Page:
"Lingerie has always reflected a woman’s place in society"

From an interview with Joyce Baran:

In a recent interview, Baran explained that prior to the 1830s, fashionable women in the United States imported their corsets from Europe. But in the mid-1830s, Strouse Adler began producing them in New Haven. The first garment the company produced was known as the “C B,” she said. The Roman numeral “C” represented 100, while “B” stood for the word “bones.” “Each corset was made with 100 whale bones” — making them a torture to wear.

A woman’s place was confined to the family and home — and her strait-laced, constricting undergarment reflected society’s strait-laced views, Baran noted. “By the turn of the [20th] century and the Roaring Twenties a whole new look emerged. It was a time of the Suffragettes . . . but women were still distorting their bodies, flattening them to look like a boy’s.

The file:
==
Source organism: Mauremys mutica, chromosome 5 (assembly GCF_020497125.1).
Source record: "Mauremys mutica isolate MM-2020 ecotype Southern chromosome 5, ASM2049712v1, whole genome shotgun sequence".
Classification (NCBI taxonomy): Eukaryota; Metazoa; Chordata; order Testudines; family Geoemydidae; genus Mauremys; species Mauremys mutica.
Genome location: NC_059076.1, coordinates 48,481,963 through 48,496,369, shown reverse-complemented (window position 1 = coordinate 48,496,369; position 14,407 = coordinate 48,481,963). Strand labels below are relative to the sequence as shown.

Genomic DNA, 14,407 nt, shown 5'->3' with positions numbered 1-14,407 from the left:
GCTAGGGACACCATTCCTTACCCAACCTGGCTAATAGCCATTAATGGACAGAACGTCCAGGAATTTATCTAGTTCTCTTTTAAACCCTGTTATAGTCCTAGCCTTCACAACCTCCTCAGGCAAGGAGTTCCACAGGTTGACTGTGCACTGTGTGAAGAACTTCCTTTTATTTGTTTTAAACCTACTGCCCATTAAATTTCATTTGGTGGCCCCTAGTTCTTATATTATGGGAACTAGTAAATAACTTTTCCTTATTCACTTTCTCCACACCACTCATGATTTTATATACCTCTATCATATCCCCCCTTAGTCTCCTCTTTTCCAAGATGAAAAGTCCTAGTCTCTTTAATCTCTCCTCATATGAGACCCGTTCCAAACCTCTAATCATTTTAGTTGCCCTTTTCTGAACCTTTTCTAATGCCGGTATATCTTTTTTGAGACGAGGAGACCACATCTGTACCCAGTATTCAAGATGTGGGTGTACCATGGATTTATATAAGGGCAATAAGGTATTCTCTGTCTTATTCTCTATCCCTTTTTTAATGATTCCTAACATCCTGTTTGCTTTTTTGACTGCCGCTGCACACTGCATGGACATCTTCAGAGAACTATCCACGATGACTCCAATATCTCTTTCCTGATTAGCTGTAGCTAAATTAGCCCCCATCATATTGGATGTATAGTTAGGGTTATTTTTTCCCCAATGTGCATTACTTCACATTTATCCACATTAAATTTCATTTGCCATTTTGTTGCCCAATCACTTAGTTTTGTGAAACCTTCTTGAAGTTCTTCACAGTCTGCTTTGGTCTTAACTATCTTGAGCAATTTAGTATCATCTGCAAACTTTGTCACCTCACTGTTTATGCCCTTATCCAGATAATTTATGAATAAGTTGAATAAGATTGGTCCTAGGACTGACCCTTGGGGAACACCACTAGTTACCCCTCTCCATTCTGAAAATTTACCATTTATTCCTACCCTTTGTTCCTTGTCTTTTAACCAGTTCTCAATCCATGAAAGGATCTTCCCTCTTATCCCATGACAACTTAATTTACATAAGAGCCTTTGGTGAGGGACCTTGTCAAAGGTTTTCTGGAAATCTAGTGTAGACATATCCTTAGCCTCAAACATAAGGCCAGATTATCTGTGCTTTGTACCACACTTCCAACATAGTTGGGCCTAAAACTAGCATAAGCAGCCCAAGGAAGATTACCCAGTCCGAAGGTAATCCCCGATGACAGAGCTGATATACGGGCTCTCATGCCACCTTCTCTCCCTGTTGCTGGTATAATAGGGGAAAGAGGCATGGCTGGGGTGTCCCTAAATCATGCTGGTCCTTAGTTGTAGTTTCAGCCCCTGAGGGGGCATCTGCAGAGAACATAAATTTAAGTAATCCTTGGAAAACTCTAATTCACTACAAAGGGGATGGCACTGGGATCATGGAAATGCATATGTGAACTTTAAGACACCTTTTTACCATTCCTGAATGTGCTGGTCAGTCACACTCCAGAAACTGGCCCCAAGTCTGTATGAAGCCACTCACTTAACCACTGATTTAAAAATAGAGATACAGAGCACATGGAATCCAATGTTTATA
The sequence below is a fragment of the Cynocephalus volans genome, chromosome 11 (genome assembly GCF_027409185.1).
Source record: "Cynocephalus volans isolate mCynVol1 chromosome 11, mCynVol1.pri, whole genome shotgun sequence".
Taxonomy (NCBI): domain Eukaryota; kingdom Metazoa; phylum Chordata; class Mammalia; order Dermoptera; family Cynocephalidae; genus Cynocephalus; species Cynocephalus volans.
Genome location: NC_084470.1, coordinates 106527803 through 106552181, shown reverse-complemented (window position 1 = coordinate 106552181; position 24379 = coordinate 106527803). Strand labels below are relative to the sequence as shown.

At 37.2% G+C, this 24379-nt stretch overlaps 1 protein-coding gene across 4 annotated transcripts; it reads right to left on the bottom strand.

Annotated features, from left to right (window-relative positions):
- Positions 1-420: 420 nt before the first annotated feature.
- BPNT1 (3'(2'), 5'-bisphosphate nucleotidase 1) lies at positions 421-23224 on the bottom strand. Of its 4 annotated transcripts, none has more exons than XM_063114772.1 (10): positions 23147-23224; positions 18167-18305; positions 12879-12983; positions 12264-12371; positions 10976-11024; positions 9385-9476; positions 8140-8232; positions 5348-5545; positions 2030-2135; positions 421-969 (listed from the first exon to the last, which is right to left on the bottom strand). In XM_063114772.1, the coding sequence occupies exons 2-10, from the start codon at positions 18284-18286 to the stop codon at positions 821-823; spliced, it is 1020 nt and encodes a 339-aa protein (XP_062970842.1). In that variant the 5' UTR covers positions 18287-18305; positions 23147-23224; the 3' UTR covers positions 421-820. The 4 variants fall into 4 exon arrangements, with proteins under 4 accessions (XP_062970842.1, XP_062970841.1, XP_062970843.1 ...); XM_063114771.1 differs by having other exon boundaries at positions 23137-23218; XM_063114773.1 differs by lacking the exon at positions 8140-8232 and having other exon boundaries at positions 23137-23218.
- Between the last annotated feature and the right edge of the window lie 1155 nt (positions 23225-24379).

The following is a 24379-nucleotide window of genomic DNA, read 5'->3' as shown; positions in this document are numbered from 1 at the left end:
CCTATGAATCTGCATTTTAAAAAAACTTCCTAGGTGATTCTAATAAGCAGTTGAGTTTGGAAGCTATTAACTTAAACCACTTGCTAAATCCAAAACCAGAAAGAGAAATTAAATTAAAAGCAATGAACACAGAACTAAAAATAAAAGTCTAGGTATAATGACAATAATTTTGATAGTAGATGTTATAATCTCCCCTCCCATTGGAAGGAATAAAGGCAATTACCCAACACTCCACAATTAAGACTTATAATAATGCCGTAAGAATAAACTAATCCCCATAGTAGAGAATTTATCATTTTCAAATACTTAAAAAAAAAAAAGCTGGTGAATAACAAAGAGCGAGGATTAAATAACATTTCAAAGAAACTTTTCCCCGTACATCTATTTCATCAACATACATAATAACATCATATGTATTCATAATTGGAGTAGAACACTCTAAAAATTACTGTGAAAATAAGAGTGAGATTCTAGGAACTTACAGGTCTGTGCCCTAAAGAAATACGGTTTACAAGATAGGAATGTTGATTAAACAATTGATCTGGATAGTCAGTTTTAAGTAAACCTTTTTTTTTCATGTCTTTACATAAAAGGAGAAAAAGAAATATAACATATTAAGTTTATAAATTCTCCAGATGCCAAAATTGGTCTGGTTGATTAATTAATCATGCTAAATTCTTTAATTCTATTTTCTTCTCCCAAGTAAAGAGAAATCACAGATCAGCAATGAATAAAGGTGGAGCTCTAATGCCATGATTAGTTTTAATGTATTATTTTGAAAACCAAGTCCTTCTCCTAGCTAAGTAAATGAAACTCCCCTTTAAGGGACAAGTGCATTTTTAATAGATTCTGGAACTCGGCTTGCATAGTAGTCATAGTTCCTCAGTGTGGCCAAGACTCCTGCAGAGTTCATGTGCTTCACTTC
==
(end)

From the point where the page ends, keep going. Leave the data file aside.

“It wasn’t until the 1930s — and the invention of [an elastic-like flexible] fabric that the shape of the garment actually reflected the shape of women.”

Baran herself is interesting:

Baran got interested in bras when she was in engineering school and got a part-time job as a fit model. Fit models for clothes stand up straight and look good. Fit models for bras are critics of how the bra under development feels, and why. Baran saw building a bra was not unlike building a bridge – a question of spanning certain distance and supporting a certain mass – and decided to learn how.

Too bad she only has this business card presentation for her website.

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